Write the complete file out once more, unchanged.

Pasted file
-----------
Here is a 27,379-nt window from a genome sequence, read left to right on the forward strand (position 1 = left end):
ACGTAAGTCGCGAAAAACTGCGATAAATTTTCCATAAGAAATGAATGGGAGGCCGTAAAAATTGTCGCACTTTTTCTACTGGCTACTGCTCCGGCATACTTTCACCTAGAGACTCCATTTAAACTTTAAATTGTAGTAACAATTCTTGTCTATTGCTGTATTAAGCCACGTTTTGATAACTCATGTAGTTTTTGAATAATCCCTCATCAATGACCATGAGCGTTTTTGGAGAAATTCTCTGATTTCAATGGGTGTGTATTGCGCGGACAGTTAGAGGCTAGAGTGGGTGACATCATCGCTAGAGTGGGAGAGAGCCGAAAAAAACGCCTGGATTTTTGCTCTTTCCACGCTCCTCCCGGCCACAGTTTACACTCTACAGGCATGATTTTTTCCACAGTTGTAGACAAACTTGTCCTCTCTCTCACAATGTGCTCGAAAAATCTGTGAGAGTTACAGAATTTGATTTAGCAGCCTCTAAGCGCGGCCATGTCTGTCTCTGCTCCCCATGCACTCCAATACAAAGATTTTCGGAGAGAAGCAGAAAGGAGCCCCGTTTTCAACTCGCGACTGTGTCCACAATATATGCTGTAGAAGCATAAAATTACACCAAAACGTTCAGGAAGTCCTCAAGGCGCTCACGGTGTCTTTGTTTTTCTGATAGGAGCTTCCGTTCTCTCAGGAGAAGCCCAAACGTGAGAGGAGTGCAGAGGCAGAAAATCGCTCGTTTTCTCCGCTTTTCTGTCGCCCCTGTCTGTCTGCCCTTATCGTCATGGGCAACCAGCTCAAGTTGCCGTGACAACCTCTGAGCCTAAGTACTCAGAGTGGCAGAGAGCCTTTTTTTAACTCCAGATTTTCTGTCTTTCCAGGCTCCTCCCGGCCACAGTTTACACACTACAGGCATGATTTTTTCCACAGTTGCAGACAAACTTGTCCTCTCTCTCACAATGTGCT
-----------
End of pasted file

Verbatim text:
Here is a 27,379-nt window from a genome sequence, read left to right on the forward strand (position 1 = left end):
ACGTAAGTCGCGAAAAACTGCGATAAATTTTCCATAAGAAATGAATGGGAGGCCGTAAAAATTGTCGCACTTTTTCTACTGGCTACTGCTCCGGCATACTTTCACCTAGAGACTCCATTTAAACTTTAAATTGTAGTAACAATTCTTGTCTATTGCTGTATTAAGCCACGTTTTGATAACTCATGTAGTTTTTGAATAATCCCTCATCAATGACCATGAGCGTTTTTGGAGAAATTCTCTGATTTCAATGGGTGTGTATTGCGCGGACAGTTAGAGGCTAGAGTGGGTGACATCATCGCTAGAGTGGGAGAGAGCCGAAAAAAACGCCTGGATTTTTGCTCTTTCCACGCTCCTCCCGGCCACAGTTTACACTCTACAGGCATGATTTTTTCCACAGTTGTAGACAAACTTGTCCTCTCTCTCACAATGTGCTCGAAAAATCTGTGAGAGTTACAGAATTTGATTTAGCAGCCTCTAAGCGCGGCCATGTCTGTCTCTGCTCCCCATGCACTCCAATACAAAGATTTTCGGAGAGAAGCAGAAAGGAGCCCCGTTTTCAACTCGCGACTGTGTCCACAATATATGCTGTAGAAGCATAAAATTACACCAAAACGTTCAGGAAGTCCTCAAGGCGCTCACGGTGTCTTTGTTTTTCTGATAGGAGCTTCCGTTCTCTCAGGAGAAGCCCAAACGTGAGAGGAGTGCAGAGGCAGAAAATCGCTCGTTTTCTCCGCTTTTCTGTCGCCCCTGTCTGTCTGCCCTTATCGTCATGGGCAACCAGCTCAAGTTGCCGTGACAACCTCTGAGCCTAAGTACTCAGAGTGGCAGAGAGCCTTTTTTTAACTCCAGATTTTCTGTCTTTCCAGGCTCCTCCCGGCCACAGTTTACACACTACAGGCATGATTTTTTCCACAGTTGCAGACAAACTTGTCCTCTCTCTCACAATGTGCT